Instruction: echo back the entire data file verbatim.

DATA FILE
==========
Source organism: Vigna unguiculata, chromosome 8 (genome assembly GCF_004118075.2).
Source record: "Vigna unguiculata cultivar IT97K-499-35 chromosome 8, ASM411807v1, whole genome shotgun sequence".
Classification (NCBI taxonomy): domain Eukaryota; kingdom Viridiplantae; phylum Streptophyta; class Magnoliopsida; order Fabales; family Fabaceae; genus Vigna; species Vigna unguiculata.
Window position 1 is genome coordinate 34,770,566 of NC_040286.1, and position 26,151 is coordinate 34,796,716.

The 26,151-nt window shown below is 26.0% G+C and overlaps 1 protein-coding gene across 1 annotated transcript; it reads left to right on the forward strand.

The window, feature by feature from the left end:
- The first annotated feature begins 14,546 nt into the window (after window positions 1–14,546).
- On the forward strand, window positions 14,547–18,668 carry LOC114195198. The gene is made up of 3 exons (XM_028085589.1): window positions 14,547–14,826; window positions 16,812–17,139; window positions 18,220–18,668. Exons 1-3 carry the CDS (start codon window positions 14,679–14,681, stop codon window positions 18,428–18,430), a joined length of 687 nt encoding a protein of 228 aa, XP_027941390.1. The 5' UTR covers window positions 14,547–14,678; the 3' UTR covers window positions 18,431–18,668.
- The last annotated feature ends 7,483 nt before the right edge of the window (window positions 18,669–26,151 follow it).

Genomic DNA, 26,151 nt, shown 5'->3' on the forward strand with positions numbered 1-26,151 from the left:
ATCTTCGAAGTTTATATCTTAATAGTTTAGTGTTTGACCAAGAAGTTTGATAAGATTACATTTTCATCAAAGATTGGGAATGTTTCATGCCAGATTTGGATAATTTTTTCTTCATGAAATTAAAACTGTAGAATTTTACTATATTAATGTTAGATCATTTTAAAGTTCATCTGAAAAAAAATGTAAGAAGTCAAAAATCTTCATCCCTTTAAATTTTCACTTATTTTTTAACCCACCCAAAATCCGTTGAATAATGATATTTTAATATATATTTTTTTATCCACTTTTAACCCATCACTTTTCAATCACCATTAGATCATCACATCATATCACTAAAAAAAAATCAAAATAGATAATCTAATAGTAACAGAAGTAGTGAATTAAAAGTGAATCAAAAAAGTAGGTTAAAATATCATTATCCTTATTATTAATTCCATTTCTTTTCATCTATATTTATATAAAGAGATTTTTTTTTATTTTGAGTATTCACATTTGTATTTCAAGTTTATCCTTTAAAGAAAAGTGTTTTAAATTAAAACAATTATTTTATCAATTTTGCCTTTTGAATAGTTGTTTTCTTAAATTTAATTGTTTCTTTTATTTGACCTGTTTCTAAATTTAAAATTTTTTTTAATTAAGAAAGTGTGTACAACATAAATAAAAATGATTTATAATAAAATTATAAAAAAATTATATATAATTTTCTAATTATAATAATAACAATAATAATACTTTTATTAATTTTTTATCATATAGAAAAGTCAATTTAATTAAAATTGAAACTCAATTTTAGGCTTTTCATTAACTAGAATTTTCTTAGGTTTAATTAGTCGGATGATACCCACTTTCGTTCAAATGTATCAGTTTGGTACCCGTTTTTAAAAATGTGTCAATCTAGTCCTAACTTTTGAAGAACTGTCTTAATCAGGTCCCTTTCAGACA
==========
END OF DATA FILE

Source organism: Vigna unguiculata, chromosome 8 (genome assembly GCF_004118075.2).
Source record: "Vigna unguiculata cultivar IT97K-499-35 chromosome 8, ASM411807v1, whole genome shotgun sequence".
Classification (NCBI taxonomy): domain Eukaryota; kingdom Viridiplantae; phylum Streptophyta; class Magnoliopsida; order Fabales; family Fabaceae; genus Vigna; species Vigna unguiculata.
Window position 1 is genome coordinate 34,770,566 of NC_040286.1, and position 26,151 is coordinate 34,796,716.

The 26,151-nt window shown below is 26.0% G+C and overlaps 1 protein-coding gene across 1 annotated transcript; it reads left to right on the forward strand.

The window, feature by feature from the left end:
- The first annotated feature begins 14,546 nt into the window (after window positions 1–14,546).
- On the forward strand, window positions 14,547–18,668 carry LOC114195198. The gene is made up of 3 exons (XM_028085589.1): window positions 14,547–14,826; window positions 16,812–17,139; window positions 18,220–18,668. Exons 1-3 carry the CDS (start codon window positions 14,679–14,681, stop codon window positions 18,428–18,430), a joined length of 687 nt encoding a protein of 228 aa, XP_027941390.1. The 5' UTR covers window positions 14,547–14,678; the 3' UTR covers window positions 18,431–18,668.
- The last annotated feature ends 7,483 nt before the right edge of the window (window positions 18,669–26,151 follow it).

Genomic DNA, 26,151 nt, shown 5'->3' on the forward strand with positions numbered 1-26,151 from the left:
ATCTTCGAAGTTTATATCTTAATAGTTTAGTGTTTGACCAAGAAGTTTGATAAGATTACATTTTCATCAAAGATTGGGAATGTTTCATGCCAGATTTGGATAATTTTTTCTTCATGAAATTAAAACTGTAGAATTTTACTATATTAATGTTAGATCATTTTAAAGTTCATCTGAAAAAAAATGTAAGAAGTCAAAAATCTTCATCCCTTTAAATTTTCACTTATTTTTTAACCCACCCAAAATCCGTTGAATAATGATATTTTAATATATATTTTTTTATCCACTTTTAACCCATCACTTTTCAATCACCATTAGATCATCACATCATATCACTAAAAAAAAATCAAAATAGATAATCTAATAGTAACAGAAGTAGTGAATTAAAAGTGAATCAAAAAAGTAGGTTAAAATATCATTATCCTTATTATTAATTCCATTTCTTTTCATCTATATTTATATAAAGAGATTTTTTTTTATTTTGAGTATTCACATTTGTATTTCAAGTTTATCCTTTAAAGAAAAGTGTTTTAAATTAAAACAATTATTTTATCAATTTTGCCTTTTGAATAGTTGTTTTCTTAAATTTAATTGTTTCTTTTATTTGACCTGTTTCTAAATTTAAAATTTTTTTTAATTAAGAAAGTGTGTACAACATAAATAAAAATGATTTATAATAAAATTATAAAAAAATTATATATAATTTTCTAATTATAATAATAACAATAATAATACTTTTATTAATTTTTTATCATATAGAAAAGTCAATTTAATTAAAATTGAAACTCAATTTTAGGCTTTTCATTAACTAGAATTTTCTTAGGTTTAATTAGTCGGATGATACCCACTTTCGTTCAAATGTATCAGTTTGGTACCCGTTTTTAAAAATGTGTCAATCTAGTCCTAACTTTTGAAGAACTGTCTTAATCAGGTCCCTTTCAGACA